We sure don’t know how the money was spent on it.
On a television ad airing ahead of Election Day, Texas Secretary of State Carlos Cascos declares: “It’s voting season in Texas.”
The 30-second spot tailored by international public relations giant Burson-Marsteller is supposed to serve as a quick explainer to educate Texans on new voter ID requirements ordered by a federal court.
Yet, Cascos and state officials say they cannot reveal where the secretary of state’s office is spending taxpayer money to broadcast those ads and the names of an estimated 1,800 community groups partnering with Texas to circulate voter ID information at the local level.
Texas is using the lion’s share of a $2.5 million voter education effort on paid media and outreach to community organizations, but has refused over the course of months to provide details of how and where it’s spending public money for the public education campaign.
Texas’ main argument to withhold the information boils down to this: Burson-Marsteller drew up the plans and provided them to the state under contract as “proprietary” information.
A federal judge in August sealed records related to ad buy markets and community groups targeted to receive “digital tool kits” with updated voter ID information. The secretary of state’s office has since used the court seal as one of its reasons to deny media inquiries for the information.
Along with documents related to the current outreach program, the secretary of state’s office has refused to disclose information related to ad buys and market placement for a voter education campaign in 2014, the first statewide election cycle in which the voter ID law was used. The agency also will not release the name of a state lawmaker it wrote a letter addressing details of the 2014 education effort.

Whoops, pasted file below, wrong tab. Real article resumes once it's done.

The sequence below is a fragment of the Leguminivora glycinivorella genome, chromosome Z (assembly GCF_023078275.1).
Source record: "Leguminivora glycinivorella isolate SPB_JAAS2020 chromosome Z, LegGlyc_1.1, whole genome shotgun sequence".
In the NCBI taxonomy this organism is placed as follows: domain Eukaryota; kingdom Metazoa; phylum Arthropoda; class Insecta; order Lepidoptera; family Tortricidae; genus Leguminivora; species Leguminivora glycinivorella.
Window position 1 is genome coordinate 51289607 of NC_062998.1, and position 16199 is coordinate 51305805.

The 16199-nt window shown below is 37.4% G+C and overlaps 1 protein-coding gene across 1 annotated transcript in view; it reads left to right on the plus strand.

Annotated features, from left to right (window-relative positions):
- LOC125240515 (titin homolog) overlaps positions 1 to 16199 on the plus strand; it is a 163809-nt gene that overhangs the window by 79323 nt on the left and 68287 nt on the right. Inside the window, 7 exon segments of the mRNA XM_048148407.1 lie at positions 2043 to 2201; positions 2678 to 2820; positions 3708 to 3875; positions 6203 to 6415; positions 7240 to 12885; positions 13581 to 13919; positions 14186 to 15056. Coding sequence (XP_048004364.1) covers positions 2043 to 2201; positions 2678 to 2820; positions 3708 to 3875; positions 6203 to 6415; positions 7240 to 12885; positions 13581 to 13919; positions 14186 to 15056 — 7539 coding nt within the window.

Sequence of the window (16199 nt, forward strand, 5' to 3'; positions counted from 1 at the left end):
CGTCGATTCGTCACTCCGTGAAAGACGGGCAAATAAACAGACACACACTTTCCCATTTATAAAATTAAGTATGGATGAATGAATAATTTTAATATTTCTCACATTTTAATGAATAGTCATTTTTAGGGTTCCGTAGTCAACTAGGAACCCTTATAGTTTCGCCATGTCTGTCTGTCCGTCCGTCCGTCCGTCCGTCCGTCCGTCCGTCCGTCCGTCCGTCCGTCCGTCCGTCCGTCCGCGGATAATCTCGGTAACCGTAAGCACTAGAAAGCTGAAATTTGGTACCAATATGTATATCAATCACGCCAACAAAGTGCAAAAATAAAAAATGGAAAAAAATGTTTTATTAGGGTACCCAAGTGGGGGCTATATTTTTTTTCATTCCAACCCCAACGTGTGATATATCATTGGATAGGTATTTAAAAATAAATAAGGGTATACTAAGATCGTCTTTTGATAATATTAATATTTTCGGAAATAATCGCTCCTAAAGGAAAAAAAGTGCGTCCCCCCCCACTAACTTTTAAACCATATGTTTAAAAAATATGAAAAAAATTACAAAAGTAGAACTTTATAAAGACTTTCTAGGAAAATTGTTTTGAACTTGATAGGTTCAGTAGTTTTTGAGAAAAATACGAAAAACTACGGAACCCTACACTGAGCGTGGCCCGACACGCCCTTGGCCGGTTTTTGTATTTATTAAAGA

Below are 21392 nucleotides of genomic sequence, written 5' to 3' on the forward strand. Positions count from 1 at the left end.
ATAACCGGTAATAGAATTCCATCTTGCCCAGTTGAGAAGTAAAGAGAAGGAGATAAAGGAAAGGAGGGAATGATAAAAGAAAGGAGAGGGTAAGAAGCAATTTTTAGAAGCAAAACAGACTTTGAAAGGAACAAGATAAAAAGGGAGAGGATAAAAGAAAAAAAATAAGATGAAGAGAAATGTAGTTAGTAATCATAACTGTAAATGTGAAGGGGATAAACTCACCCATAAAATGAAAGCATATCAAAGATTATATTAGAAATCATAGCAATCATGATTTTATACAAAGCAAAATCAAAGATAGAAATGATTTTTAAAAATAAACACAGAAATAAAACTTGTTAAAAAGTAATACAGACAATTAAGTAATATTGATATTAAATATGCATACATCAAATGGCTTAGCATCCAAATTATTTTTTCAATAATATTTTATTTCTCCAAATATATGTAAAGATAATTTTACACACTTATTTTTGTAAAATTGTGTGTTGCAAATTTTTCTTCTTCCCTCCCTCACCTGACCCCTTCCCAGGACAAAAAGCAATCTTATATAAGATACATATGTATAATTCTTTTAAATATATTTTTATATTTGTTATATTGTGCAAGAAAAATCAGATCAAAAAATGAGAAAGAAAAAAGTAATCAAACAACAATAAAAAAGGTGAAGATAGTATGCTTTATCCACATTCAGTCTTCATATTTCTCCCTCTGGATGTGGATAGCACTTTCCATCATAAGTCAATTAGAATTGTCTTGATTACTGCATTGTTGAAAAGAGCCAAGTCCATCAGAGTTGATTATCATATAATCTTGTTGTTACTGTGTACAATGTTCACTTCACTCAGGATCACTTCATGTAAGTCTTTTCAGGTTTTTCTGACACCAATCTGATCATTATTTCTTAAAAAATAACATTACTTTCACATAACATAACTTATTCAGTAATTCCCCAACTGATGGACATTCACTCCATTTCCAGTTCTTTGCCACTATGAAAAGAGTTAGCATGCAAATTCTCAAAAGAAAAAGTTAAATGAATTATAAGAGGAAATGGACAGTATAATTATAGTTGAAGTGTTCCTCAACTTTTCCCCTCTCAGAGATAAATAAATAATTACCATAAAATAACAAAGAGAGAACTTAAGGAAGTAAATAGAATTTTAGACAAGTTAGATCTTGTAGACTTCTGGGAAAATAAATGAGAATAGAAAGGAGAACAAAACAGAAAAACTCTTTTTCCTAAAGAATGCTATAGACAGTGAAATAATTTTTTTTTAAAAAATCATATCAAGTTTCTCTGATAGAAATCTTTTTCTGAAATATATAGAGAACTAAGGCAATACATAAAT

See here for some background. I’m sorry, but public money being spent by a public agency is something the public should know about. If Burston-Marstellar couldn’t handle the job without fear of having its “proprietary” secrets revealed, then we should have hired a different firm. I don’t even see the argument for secrecy here. And then there’s this:
According to a court document, Texas planned to send “digital tool kits” to 1,800 community groups with updated voter ID information as part of a strategy that “capitalizes on the connections community groups and organizations have to share information.”
Elaine Wiant, president of the League of Women Voters of Texas, said her organization was never contacted by the secretary of state’s office or Burson-Marsteller, despite being one of the largest active groups doing voter outreach.
“We’ve had many communications with the secretary of state’s office on this,” she said, “and it is a bit surprising they’re engaging with community organizations and not including us.”
On Friday, the secretary of state’s office said it had sent out more than 1,800 digital tool kits to date and that the agency has been in regular contact with the League of Women Voters of Texas, including sharing information about its education efforts and having Cascos speak at events with local chapters.
In the absence of a detailed accounting of how the money was spent, we are forced to take the SOS’s word for it that they have done what they were supposed to do. I see no reason why we should do that.